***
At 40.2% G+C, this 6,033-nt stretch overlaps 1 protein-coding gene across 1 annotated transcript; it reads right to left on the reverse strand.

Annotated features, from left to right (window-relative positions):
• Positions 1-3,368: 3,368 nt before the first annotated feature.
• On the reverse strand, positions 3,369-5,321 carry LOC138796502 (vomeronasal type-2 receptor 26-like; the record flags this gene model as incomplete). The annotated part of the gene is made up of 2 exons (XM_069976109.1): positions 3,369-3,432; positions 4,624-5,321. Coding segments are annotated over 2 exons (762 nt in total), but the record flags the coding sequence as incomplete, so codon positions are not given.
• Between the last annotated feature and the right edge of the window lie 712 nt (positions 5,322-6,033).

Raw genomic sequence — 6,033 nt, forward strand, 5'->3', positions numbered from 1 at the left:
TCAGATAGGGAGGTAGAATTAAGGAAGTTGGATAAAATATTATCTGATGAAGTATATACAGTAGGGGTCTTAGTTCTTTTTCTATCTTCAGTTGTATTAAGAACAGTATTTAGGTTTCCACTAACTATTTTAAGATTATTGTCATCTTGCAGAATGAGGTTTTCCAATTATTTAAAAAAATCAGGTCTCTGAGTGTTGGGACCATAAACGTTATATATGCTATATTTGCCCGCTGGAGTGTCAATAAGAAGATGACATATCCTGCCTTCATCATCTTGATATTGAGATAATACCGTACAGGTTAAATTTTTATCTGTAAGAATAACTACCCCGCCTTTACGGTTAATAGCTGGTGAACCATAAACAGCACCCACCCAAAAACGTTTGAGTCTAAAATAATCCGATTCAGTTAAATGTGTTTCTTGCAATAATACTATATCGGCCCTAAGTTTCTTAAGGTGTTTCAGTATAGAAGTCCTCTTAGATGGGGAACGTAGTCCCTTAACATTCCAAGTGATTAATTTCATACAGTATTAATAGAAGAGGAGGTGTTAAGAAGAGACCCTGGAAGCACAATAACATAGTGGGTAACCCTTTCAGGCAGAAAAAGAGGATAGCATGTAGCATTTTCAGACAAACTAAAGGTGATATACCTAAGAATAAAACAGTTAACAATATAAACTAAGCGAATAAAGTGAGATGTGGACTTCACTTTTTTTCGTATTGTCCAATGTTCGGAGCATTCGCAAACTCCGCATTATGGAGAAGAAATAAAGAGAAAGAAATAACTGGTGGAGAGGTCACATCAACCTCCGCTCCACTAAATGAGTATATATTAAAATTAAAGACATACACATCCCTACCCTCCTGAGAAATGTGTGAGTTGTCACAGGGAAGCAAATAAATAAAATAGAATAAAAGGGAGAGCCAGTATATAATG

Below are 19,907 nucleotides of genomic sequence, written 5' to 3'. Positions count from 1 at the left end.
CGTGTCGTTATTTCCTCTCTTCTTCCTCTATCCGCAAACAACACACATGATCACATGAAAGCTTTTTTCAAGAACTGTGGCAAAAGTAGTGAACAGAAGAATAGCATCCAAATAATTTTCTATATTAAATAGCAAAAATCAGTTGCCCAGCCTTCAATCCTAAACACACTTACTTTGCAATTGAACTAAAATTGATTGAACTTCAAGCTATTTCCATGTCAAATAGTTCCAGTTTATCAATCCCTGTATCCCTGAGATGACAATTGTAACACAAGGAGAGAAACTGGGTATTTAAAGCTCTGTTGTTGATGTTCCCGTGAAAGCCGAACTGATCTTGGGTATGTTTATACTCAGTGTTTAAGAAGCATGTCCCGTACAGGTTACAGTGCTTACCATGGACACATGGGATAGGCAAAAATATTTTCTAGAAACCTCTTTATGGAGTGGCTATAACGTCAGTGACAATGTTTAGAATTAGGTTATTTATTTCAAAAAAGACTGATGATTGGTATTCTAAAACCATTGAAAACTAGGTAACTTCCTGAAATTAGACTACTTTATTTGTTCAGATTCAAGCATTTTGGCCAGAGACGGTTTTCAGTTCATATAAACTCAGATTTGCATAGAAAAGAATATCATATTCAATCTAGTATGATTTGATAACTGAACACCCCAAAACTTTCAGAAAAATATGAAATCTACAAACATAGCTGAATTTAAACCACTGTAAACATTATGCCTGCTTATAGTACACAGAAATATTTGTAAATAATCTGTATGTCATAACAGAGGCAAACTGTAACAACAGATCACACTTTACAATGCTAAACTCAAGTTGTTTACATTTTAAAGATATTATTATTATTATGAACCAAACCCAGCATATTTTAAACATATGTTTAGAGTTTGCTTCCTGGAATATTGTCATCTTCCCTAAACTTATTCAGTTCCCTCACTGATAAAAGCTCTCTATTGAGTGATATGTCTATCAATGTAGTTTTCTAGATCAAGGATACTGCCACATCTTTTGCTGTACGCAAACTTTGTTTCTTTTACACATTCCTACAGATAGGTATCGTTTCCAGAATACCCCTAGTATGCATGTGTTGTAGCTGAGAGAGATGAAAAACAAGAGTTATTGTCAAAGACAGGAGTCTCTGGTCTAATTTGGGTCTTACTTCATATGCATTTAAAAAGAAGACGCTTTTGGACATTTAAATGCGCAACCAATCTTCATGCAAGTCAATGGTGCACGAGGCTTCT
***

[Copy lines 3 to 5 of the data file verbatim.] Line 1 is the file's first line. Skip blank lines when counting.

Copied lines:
• Positions 1-3,368: 3,368 nt before the first annotated feature.
• On the reverse strand, positions 3,369-5,321 carry LOC138796502 (vomeronasal type-2 receptor 26-like; the record flags this gene model as incomplete). The annotated part of the gene is made up of 2 exons (XM_069976109.1): positions 3,369-3,432; positions 4,624-5,321. Coding segments are annotated over 2 exons (762 nt in total), but the record flags the coding sequence as incomplete, so codon positions are not given.
• Between the last annotated feature and the right edge of the window lie 712 nt (positions 5,322-6,033).